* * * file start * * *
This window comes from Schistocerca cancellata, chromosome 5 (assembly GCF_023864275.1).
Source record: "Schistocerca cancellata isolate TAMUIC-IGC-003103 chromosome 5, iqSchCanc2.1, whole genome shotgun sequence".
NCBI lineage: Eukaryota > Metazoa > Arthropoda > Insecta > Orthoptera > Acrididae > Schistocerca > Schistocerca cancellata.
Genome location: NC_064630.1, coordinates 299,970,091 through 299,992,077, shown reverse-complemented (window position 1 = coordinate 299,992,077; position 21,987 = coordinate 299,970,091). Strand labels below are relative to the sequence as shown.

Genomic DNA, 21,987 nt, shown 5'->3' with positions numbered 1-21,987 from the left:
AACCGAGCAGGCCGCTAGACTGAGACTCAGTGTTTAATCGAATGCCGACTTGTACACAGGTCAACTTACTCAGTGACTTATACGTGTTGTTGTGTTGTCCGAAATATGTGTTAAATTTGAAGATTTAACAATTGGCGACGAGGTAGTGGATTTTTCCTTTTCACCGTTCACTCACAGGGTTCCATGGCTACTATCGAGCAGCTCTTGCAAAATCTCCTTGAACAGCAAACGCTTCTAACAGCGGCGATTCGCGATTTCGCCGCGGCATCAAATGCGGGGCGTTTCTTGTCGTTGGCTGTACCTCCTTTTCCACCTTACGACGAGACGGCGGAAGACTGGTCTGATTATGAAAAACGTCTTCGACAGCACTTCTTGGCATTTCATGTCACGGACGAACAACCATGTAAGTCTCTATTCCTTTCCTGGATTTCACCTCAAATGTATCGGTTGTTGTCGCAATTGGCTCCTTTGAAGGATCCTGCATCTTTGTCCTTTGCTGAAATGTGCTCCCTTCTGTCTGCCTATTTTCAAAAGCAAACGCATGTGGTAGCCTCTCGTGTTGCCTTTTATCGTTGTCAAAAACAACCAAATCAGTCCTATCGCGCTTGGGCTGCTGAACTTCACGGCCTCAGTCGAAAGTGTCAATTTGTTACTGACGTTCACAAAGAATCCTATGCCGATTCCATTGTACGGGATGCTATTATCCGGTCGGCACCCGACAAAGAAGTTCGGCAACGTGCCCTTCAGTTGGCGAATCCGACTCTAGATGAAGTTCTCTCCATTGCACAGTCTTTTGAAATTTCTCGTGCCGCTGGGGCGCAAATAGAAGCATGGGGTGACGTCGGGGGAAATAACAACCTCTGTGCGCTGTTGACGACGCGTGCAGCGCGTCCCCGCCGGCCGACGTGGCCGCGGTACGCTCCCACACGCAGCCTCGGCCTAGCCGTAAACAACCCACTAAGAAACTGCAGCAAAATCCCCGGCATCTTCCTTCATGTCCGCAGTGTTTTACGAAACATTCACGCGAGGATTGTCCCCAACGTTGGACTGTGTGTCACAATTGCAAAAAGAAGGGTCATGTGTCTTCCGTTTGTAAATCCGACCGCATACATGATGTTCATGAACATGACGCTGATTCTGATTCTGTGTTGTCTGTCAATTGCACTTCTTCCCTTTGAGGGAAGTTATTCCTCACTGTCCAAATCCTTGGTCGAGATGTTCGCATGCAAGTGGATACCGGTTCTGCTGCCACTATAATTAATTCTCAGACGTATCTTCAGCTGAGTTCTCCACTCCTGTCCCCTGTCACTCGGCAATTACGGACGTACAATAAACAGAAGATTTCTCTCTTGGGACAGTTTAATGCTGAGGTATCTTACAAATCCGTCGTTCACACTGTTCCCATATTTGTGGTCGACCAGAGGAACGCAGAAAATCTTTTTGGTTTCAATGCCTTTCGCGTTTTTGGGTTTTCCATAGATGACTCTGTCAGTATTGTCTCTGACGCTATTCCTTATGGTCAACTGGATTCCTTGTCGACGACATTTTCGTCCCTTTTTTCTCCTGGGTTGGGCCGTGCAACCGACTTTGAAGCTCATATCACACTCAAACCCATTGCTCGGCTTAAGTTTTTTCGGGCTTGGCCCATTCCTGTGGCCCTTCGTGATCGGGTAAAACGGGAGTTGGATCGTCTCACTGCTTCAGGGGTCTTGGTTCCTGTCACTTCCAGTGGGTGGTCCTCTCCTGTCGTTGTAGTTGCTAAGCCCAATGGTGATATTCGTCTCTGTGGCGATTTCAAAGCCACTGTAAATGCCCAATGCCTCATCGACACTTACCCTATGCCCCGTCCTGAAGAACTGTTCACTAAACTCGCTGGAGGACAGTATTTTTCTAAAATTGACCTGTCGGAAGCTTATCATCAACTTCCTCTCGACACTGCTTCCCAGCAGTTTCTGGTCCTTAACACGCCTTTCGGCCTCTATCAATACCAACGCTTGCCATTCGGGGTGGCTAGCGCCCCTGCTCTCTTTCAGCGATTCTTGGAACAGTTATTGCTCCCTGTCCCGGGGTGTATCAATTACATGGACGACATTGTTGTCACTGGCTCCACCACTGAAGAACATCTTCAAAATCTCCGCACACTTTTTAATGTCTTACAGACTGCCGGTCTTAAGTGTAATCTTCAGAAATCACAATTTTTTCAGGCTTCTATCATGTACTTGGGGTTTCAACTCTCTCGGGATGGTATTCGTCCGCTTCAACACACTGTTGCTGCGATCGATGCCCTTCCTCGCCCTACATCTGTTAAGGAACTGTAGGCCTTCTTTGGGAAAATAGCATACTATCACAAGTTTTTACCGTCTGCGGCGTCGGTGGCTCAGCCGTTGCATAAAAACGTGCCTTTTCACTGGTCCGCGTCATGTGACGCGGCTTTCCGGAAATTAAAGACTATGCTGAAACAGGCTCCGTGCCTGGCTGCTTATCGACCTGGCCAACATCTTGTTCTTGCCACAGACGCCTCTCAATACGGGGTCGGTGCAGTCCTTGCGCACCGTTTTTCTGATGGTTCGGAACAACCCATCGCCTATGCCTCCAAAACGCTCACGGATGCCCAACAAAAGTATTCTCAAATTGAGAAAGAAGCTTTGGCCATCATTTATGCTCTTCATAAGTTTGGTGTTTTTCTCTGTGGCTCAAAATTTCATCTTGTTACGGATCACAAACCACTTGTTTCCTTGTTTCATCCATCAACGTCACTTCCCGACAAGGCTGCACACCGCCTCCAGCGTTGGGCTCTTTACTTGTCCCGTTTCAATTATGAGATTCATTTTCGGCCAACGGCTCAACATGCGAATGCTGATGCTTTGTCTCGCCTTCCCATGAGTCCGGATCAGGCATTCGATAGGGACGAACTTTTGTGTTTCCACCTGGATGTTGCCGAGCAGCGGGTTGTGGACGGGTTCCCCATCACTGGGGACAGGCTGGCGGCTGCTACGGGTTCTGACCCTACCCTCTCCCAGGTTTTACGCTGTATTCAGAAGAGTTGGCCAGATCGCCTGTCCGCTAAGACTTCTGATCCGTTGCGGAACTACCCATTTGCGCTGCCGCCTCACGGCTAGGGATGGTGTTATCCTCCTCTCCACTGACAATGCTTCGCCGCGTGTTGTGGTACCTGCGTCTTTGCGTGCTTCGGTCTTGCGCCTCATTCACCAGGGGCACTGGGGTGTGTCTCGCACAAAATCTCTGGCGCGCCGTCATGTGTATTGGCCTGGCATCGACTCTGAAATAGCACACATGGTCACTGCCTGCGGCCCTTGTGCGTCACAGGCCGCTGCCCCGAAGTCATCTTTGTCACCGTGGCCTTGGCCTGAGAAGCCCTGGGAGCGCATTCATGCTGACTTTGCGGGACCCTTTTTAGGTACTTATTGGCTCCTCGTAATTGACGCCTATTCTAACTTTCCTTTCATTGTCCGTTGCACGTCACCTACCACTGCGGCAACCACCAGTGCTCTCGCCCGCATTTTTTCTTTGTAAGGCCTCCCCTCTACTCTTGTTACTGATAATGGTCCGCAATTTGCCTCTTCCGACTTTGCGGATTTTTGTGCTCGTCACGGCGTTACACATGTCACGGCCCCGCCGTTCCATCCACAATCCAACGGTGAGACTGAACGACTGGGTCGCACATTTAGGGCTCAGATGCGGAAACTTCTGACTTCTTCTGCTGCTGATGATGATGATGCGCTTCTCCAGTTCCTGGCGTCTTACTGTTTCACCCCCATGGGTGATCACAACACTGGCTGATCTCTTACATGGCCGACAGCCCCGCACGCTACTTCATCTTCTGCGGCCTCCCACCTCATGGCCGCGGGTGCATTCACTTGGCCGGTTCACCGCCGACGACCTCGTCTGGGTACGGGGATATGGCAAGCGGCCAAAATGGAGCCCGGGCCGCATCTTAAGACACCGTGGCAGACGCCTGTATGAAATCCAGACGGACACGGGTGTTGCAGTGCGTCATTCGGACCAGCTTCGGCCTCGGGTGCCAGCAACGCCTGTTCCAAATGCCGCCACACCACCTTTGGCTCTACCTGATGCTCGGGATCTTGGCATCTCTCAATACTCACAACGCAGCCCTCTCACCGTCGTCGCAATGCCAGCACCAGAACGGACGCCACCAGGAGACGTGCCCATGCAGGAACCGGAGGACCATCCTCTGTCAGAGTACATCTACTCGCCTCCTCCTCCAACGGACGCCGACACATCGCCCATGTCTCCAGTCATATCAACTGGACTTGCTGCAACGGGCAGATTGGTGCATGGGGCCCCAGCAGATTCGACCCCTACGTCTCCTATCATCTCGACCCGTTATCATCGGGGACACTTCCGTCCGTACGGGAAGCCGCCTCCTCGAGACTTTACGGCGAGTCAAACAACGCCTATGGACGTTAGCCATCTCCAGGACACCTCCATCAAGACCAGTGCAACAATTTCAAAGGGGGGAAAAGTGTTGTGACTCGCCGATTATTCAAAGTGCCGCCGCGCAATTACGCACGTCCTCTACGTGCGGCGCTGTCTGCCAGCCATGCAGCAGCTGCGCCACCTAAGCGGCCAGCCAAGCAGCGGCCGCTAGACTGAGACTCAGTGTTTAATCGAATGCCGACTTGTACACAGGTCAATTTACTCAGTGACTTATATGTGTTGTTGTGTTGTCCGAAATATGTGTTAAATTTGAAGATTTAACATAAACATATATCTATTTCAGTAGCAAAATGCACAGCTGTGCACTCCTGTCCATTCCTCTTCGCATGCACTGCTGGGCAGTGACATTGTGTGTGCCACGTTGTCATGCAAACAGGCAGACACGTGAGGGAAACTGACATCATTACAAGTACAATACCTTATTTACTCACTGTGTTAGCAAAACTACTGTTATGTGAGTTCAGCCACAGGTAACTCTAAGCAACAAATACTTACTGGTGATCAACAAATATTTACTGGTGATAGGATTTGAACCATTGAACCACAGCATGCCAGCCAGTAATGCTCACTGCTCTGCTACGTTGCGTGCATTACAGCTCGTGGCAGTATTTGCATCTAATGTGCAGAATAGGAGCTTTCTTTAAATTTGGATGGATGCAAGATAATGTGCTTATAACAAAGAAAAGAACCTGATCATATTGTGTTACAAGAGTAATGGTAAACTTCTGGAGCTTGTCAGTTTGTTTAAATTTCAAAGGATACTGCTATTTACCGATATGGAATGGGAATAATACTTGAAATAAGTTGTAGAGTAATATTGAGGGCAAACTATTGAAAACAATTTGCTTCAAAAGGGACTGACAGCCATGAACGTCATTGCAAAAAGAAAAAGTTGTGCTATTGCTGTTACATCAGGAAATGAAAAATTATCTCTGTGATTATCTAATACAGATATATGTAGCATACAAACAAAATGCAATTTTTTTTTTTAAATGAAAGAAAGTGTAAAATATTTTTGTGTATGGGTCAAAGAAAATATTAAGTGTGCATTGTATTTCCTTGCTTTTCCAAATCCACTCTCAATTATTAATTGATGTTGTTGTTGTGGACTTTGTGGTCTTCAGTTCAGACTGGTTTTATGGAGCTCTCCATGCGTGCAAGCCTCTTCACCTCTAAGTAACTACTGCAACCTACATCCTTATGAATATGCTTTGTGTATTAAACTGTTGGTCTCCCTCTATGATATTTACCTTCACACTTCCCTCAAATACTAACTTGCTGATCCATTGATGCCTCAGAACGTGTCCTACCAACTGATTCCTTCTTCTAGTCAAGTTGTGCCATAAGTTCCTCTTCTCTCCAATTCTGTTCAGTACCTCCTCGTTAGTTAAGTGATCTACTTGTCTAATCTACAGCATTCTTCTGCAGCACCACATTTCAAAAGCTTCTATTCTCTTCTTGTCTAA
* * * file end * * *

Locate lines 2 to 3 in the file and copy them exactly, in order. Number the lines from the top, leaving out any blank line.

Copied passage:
Source record: "Schistocerca cancellata isolate TAMUIC-IGC-003103 chromosome 5, iqSchCanc2.1, whole genome shotgun sequence".
NCBI lineage: Eukaryota > Metazoa > Arthropoda > Insecta > Orthoptera > Acrididae > Schistocerca > Schistocerca cancellata.